|Figure 2. MODIS visible satellite image of Tropical Storm Florence on Sunday morning, September 2, 2018. Wind shear and dry air had combined to remove most of the storm’s heavy thunderstorms, exposing the center to view. Image credit: NASA Worldview.|
Tropical Storm Florence headed into the open Central Atlantic
Tropical Storm Florence formed on Saturday morning in the waters of the eastern Atlantic, just west of the Cabo Verde Islands, and was headed west-northwest at 18 mph into the Central Atlantic. Conditions were marginal for development on Sunday afternoon, with sea surface temperatures (SSTs) a cool 26°C (79°F) and the storm entering a region where the dry air and dust of the Saharan Air Layer (SAL) were increasing. Moderate wind shear on Sunday had injected dry air into the core of the storm and stripped away most of Florence’s heavy thunderstorms, as seen on satellite images.
Florence’s brush with the Cabo Verde Islands on Friday may well be the only encounter the storm has with land. Steering currents favor a west-northwesterly to northwesterly track over the next week, which will take Florence out into the Central Atlantic, far from land. On this track, the storm will be very unlikely to affect the Caribbean islands. However, if Florence fails to intensify much, the storm will tend to be steered by the atmospheric flow at lower levels of the atmosphere, which favors a more westerly track. In this scenario, endorsed by the 0Z Sunday run of the European model, Florence would avoid recurvature to the north and northeast late this week, and might progress far enough to the west to represent a legitimate threat to the U.S. East Coast or Canadian maritime provinces 10 – 14 days from now. The steering currents that far in advance are impossible to accurately predict, and will likely depend upon the very uncertain interaction of Typhoon Jebi in the Western Pacific with the large-scale atmospheric circulation later this week.
More African waves to watch this week
The African tropical wave factory will kick out at least two more systems worth monitoring this week, with the European model showing the potential for development of new tropical waves emerging from the coast on Monday and on Thursday. It’s that time of year!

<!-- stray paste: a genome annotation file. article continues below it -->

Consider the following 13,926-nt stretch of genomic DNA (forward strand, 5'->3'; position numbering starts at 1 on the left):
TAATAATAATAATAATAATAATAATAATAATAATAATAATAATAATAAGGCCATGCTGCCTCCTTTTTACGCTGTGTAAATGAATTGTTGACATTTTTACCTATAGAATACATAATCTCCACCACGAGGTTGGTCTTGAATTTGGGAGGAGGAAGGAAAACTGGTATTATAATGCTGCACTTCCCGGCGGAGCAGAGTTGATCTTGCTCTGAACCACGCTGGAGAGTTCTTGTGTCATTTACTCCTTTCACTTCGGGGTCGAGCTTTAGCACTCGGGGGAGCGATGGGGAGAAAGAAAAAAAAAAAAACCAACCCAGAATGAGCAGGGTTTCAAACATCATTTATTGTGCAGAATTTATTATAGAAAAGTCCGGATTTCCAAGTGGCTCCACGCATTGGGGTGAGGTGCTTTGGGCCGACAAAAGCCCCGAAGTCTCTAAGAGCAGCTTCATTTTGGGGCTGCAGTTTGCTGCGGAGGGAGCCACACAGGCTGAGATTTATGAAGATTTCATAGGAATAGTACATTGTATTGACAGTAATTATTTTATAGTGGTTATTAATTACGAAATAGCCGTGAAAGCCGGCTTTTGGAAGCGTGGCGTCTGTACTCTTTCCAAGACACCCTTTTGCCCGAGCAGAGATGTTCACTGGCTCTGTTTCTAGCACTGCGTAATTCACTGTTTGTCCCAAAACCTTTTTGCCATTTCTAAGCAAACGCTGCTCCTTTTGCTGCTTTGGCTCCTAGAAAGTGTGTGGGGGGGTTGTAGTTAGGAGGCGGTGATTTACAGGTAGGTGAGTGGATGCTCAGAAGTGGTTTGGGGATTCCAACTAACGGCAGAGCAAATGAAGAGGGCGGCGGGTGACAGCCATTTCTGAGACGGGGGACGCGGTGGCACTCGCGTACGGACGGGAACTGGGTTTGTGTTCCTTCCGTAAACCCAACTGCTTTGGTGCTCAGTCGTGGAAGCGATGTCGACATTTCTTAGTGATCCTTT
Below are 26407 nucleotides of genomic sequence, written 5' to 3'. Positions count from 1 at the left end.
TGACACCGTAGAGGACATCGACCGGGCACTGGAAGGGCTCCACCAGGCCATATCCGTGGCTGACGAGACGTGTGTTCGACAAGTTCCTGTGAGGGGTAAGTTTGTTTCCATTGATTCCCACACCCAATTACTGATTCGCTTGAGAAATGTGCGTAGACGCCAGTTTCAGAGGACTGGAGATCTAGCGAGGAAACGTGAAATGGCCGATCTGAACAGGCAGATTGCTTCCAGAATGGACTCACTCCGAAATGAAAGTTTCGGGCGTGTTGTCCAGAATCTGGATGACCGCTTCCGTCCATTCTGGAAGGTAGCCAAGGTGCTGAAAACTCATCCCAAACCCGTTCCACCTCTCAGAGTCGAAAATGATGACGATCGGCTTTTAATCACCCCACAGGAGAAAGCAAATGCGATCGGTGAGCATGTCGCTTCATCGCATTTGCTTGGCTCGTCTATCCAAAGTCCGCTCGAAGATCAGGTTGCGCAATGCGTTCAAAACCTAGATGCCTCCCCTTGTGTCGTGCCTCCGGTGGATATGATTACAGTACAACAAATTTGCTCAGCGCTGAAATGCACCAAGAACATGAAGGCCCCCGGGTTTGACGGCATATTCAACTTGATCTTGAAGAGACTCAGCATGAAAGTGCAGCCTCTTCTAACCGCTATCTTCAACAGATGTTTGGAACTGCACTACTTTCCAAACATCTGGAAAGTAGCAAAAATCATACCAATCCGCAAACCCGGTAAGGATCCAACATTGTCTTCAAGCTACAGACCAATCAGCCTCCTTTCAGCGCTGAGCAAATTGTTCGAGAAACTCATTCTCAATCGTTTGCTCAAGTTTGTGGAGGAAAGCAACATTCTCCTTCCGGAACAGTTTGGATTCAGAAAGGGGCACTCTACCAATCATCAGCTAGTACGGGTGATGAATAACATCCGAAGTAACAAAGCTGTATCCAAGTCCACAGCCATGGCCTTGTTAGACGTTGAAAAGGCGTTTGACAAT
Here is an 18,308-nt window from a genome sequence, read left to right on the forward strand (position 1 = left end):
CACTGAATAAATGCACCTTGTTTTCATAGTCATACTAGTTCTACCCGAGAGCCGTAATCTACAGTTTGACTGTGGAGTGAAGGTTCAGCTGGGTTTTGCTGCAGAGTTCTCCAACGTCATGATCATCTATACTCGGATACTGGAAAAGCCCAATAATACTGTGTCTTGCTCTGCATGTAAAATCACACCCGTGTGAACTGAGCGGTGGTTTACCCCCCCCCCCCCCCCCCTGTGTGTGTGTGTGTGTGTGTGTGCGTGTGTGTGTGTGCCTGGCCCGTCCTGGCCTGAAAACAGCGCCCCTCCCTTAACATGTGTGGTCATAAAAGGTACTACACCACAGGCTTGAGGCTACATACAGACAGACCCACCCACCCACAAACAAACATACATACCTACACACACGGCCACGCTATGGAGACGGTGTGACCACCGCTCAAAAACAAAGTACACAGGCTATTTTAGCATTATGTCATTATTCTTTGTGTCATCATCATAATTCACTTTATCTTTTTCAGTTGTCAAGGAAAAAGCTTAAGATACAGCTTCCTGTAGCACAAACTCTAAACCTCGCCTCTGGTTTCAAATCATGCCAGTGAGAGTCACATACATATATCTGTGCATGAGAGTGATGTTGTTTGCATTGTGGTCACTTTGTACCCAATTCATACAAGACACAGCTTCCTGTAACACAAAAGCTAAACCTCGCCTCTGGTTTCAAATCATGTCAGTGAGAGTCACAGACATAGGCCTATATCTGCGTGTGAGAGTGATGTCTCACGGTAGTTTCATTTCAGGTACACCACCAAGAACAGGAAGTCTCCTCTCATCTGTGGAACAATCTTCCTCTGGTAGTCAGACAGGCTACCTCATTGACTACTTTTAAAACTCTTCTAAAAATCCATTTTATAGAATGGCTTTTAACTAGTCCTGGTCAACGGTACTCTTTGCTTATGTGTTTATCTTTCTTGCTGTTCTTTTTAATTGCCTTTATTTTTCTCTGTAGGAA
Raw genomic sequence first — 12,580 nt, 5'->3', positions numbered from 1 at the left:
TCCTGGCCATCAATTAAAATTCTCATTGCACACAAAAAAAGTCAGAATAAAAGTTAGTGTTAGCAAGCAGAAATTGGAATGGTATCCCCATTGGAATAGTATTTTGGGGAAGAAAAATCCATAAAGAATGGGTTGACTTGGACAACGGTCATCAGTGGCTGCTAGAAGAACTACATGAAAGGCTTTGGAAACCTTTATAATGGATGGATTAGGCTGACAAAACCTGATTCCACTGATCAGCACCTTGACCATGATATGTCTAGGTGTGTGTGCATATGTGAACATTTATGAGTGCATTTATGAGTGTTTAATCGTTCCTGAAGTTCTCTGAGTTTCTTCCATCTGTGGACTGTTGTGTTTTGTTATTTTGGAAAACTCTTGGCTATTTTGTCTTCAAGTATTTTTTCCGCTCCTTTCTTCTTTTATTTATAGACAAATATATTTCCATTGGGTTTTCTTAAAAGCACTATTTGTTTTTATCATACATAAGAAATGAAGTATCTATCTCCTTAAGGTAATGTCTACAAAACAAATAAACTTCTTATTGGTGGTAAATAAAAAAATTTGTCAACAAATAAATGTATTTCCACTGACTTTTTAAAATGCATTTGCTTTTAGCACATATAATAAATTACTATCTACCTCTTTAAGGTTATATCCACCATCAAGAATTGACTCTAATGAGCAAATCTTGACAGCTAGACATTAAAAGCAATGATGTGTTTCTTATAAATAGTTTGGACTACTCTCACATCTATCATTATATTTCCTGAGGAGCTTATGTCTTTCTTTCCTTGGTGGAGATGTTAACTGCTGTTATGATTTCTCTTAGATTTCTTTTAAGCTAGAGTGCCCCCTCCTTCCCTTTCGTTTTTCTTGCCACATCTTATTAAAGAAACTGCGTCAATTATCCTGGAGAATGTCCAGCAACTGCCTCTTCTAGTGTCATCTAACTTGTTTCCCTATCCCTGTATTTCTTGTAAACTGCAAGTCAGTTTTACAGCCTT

|Figure 3. Infrared satellite image of Typhoon Jebi as of 1430Z (10:30 am EDT) Sunday, September 2, 2018. Image credit: CIMSS/SSEC/University of Wisconsin–Madison.|
Jebi arcing toward Japan
Still a powerful Category 3-strength storm with 125-mph sustained winds as of 11 am EDT Sunday, Typhoon Jebi is on track for a Tuesday landfall on Japan’s largest and most populous island, Honshu. Jebi’s winds peaked at 175 mph on Friday, making the storm Earth’s strongest tropical cyclone of 2018 thus far. An infusion of dry air and an eyewall replacement cycle have since dented Jebi’s strength. The typhoon appeared to be reintensifying somewhat early Monday local time, though, with strong thunderstorms wrapping back around its center. Conditions should remain mostly favorable for Jebi to at least hold its own if not gain a bit of strength through Monday, with low to moderate wind shear (10 knots or less) and very warm SSTs (28-29°C or 82-84°F).
The Joint Typhoon Warning Center is predicting a straightforward recurvature track for Jebi, bringing its center inland not far from Osaka on Tuesday afternoon local time at Category 2 strength. The HWRF model, one of our top intensity models, has consistently indicated that Jebi could be close to Cat 3 strength at landfall. A variety of major impacts, from hurricane-strength winds to torrential rains, can be expected. Widespread amounts of 4” – 8”, with local totals topping 10”, can be expected from the Osaka-Kyoto area to the Tokyo region. Model output suggests the heaviest rains will likely remain east of the hard-hit Chūgoku region, where some 220 people were killed by devastating floods in July. The Japan Times reported Sunday that around 27,000 people were forced to evacuate Nagato, in Yamaguchi Prefecture, due to heavy rain on Saturday.
Jon Erdman (weather.com) notes that Japan has already been hit or brushed by at least 12 different tropical cyclones since mid-June, six of which were typhoons. Japan’s largest number of tropical cyclone landfalls in a single year is 10, set in 2004.
Super typhoon #Jebi's roaring eye as seen by our #Sentinel3 #OLCI as acquired today at 00:38:27 UTC, with #ERCC Daily Map showing its probable course towards Japan— Copernicus EU (@CopernicusEU) September 1, 2018
Processing by @tonyveco pic.twitter.com/mWFJI4fE4P
Bob Henson wrote the Jebi portion of this post.